Computer Simulations to Support Science Instruction and Learning: A critical review of the literature
- L. K. Smetana, R. L. Bell
- International Journal of Science Education,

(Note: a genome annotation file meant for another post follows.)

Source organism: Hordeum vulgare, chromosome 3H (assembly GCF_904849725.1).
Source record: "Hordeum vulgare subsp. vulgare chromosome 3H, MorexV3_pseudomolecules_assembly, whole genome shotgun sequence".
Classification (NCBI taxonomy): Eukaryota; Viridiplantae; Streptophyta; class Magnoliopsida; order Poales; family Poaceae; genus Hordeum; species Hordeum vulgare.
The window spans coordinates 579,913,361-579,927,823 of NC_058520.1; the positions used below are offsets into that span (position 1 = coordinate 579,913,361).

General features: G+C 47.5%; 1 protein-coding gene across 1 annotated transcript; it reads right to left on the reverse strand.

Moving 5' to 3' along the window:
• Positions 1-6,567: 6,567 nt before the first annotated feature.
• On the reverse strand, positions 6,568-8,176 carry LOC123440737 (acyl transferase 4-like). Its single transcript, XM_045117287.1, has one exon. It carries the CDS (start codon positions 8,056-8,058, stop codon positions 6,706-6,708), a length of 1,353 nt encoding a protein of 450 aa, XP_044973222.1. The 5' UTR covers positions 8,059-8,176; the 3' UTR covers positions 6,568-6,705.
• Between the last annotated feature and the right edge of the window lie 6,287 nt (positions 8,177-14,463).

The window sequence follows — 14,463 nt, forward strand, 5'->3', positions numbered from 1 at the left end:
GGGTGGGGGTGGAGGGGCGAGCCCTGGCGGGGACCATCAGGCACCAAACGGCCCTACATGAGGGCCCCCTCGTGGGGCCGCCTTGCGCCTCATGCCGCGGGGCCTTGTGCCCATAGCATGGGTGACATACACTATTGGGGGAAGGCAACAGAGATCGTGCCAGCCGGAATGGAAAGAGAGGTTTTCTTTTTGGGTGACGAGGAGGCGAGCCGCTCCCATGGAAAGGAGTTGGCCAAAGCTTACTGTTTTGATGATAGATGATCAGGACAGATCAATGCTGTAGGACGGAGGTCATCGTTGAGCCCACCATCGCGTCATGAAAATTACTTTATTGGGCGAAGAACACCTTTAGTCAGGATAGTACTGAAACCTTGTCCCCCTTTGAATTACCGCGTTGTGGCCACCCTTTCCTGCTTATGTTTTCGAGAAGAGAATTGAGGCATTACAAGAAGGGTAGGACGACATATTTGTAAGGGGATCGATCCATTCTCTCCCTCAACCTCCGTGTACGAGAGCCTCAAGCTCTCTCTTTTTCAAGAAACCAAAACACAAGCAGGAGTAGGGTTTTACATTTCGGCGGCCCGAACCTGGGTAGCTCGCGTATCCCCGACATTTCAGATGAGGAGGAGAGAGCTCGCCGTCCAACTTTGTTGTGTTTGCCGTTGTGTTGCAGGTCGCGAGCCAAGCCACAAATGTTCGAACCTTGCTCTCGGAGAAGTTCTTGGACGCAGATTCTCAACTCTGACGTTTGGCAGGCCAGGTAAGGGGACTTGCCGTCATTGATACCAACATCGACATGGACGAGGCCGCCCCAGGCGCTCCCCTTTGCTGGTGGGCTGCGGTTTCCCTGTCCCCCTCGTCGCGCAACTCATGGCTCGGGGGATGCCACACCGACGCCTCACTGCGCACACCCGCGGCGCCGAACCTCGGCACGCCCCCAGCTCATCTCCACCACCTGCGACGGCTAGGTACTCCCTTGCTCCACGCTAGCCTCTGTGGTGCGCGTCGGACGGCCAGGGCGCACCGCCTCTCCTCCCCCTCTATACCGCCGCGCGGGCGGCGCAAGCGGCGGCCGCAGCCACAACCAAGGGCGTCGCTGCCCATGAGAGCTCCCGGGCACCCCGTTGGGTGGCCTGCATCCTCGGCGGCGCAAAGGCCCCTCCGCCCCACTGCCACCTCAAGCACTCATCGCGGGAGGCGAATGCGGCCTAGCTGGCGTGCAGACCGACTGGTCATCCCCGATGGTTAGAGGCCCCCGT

Computers and simulations represent an undeniable aspect of daily scientific life, the use of simulations being comparable to the introduction of the microscope and the telescope, in the development of knowledge. In science education, simulations have been proposed for over three decades as useful tools to improve the conceptual understanding of students and the development of scientific capabilities. However, various epistemological aspects that relate to simulations have received little attention. Although the absence of this discussion is due to various factors, among which the relatively recent interest in the analysis of longstanding epistemological questions concerning the use of simulations, the inclusion of this discussion on the research agenda in science education appears relevant, if we wish to educate scientifically literate students in a vision of the nature of science closer to the work conducted by researchers today. In this paper we review some contemporary thoughts emerging from philosophy of science about simulations in science and set out questions that we consider of relevance for discussion in science education, in particular related with model-based learning and experimental work.